Dr. Allan Sandage is a giant in the field of astronomy. He published the first reliable measurement of the universe’s expansion rate. Unfortunately, we aren’t sure how close he was to the correct value, since it is still controversial. He amassed more than 500 papers in the peer-reviewed literature and received numerous awards for his work, including the prestigious Crafoord Prize, which at the time was worth 2 million dollars.
What was the motivation behind this impressive scientific career? According to “Negotiating the Boundaries of Science and Religion: The Conversion of Allan Sandage”, Sandage knew he had to be an astronomer at age 8, because he thought the world was magical, and he wanted to know WHY. As he matured, he had a desire to replace this “magical” perception of the universe with something more tangible. He wanted to see the universe as an analytical machine. Unfortunately, the more he learned, the harder it was to do that. The article linked above quotes him as saying:
As scientists…we have to try everything to discover how the world works. But the deeper you dig, the more complicated the thing becomes. There are layer upon layer of the intricate gears of a watch; and you keep uncovering layer upon layer, and finding more and more connections.
This brought him to the conclusion that every sensible scientist should make: the universe is the result of design. However, he decided that science cannot tell us many details about the Designer, and more importantly, it cannot tell us anything about why the universe was made and why we exist in it. Thus, in his quest to learn as much as he could about the “magical” world he remembered from his childhood, he had reached the limit of science. Science told him the universe is the result of design, but in order to truly understand the universe, he had to understand its Designer.
This led him to start looking into religion. He read not only the Bible, but also some of the great thinkers of Christianity, including Blaise Pascal. He was particularly struck by Pascal’s Wager, which essentially says that if you simply try to believe in Christianity, you have everything to gain and nothing worthwhile to lose. As a result, Christianity is the “best bet.” Dr. Sandage decided to make the wager. As he is quoted in The Seattle Times:
I could not live a life full of cynicism. I chose to believe, and a peace of mind came over me.
This reminds me of an engineer I wrote about roughly three years ago, who also came to Christianity partially as a result of Pascal’s Wager.
In the end, Dr. Sandage’s remarkable scientific research laid the foundation for his conversion to Christianity. It didn’t prove the existence of God, but it prepared him to believe in God. Reading the Bible and some of Christianity’s great thinkers then convinced him that Christianity was the only way he would find the answer to the question he had been asking himself since he was a boy. As he was quoted in Newsweek:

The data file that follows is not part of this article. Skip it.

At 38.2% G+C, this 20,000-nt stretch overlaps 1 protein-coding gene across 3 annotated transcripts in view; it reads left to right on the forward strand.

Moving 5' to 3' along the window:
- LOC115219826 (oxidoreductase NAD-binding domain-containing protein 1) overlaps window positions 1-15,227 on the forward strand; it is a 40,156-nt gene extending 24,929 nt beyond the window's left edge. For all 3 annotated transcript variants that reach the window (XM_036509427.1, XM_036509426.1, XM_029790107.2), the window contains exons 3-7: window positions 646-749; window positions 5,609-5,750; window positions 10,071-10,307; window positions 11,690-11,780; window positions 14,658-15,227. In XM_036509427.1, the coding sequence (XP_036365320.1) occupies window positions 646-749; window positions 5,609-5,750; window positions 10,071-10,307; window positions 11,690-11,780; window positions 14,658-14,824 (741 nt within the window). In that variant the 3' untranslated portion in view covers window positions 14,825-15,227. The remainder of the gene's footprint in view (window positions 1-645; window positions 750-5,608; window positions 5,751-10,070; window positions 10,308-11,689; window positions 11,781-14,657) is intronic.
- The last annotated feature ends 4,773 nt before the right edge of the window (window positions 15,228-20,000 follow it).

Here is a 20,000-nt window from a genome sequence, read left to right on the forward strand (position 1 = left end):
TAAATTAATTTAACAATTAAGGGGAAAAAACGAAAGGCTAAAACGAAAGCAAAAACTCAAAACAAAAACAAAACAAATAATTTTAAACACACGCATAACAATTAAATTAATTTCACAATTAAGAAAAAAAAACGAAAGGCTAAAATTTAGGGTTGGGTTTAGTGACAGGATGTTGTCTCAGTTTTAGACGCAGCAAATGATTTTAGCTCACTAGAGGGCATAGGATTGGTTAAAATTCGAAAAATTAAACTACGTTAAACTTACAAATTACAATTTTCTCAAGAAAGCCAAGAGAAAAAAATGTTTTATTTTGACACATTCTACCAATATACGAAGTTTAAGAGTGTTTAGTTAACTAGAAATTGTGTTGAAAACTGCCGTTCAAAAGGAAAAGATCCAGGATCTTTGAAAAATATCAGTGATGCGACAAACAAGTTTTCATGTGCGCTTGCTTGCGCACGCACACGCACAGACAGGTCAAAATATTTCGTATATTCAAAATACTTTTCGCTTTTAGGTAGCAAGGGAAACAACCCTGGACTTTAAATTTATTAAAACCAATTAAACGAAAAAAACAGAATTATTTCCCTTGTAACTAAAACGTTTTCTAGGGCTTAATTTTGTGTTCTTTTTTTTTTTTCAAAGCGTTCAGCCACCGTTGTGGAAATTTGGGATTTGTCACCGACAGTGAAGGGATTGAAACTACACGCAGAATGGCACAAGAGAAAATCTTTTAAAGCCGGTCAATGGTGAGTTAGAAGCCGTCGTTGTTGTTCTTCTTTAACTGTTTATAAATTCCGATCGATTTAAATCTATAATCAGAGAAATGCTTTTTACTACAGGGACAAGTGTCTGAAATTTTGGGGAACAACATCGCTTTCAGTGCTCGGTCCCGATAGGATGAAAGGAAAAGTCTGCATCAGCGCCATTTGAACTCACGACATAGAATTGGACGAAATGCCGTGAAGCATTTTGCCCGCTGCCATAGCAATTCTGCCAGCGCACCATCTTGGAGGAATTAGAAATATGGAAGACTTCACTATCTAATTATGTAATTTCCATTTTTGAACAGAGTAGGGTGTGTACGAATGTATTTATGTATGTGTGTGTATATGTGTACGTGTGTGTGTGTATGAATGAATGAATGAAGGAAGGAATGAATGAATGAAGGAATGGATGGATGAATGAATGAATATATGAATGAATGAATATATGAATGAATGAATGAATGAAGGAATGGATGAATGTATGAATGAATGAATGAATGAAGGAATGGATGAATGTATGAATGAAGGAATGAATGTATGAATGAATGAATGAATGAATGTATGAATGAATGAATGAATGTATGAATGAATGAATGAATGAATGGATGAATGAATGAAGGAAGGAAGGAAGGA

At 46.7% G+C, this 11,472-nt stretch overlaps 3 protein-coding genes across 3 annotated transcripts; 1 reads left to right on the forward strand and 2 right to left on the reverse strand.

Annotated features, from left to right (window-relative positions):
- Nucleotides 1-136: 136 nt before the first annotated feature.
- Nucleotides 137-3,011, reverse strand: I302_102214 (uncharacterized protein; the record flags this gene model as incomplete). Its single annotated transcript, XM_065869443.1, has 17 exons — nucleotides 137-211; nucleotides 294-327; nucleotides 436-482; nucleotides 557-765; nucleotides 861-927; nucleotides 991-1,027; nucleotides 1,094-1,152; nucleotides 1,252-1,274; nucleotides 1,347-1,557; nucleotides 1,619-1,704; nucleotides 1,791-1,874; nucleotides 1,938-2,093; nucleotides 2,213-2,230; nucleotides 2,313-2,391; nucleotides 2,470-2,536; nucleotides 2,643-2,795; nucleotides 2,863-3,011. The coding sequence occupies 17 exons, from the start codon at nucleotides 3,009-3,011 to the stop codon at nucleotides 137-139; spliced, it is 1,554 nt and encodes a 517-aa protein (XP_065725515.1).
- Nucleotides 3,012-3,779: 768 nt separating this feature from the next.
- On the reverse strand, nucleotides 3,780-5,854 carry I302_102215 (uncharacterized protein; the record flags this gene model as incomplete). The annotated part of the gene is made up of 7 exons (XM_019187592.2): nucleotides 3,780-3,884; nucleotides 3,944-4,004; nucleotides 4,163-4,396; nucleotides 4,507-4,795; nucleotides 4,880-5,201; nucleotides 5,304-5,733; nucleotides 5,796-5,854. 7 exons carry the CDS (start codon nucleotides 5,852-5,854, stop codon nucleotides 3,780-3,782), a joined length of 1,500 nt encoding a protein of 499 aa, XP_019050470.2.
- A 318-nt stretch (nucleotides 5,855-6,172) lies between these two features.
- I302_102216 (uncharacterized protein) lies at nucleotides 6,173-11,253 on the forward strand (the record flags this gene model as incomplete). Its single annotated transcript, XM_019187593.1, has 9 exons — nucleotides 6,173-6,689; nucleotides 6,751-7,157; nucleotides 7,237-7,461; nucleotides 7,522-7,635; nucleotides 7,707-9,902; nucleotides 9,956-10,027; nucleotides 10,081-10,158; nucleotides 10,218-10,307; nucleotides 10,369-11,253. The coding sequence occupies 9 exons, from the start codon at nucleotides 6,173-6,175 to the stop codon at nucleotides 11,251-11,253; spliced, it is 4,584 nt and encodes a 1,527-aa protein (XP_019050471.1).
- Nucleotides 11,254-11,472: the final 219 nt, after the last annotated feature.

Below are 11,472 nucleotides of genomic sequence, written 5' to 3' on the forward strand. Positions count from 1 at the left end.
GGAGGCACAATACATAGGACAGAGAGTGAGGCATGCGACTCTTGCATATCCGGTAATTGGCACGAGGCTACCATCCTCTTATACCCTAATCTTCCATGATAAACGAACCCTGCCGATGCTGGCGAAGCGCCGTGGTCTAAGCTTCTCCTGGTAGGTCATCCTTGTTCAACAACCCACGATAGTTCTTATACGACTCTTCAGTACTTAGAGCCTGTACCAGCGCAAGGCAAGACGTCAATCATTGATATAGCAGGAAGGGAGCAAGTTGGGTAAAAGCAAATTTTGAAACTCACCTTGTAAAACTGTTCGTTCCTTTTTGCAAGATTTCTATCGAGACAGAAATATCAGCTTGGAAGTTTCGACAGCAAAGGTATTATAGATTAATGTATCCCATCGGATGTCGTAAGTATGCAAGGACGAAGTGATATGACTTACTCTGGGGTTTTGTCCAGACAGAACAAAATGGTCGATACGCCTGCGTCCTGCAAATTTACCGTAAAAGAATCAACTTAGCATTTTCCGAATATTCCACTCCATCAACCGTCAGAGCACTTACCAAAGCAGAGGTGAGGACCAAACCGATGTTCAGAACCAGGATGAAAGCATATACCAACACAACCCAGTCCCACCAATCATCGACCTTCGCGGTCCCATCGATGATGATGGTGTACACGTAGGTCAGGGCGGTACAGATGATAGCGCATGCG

It was my science that drove me to the conclusion that the world is much more complicated than can be explained by science…It is only through the supernatural that I can understand the mystery of existence.
6 thoughts on “Dr. Allan Sandage: An Astronomer Who Found What He Was Looking for in Christianity”
Good stuff Dr. Wile
Thanks, Jay, good article. I wasn’t familiar with this fascinating man.
Liked this quote:
“It is only through the supernatural that I can understand the mystery of existence.”
I wrote a blog post once about prime numbers…the interesting fact that if you assume there is a finite number of prime numbers, you end up with a contradiction. The whole number system breaks down. So, we can say something like this:
“It is only through the unobservable, infinite set of prime numbers that we understand our number system.”
I couldn’t help seeing the parallel!
I would be interested in reading that blog post. Could you give me the address?
Sure, here you go:
I had never seen that. Very interesting. Thanks for sharing. If anyone else reads the link and knows math, be sure to click on “Click here if you want to display the cool mathematical details!”, because the proof is really quite nice and not too hard to understand.
Thank you for an always-timely hat tip to an amazing astronomer.
There is an old PBS video, still accessible, called “The Creation of the Universe” that featured Allan Sandage and several other contemporaries. I would encourage anyone who hasn’t seen it to give it a look. It literally changed my life, definitely for the better.
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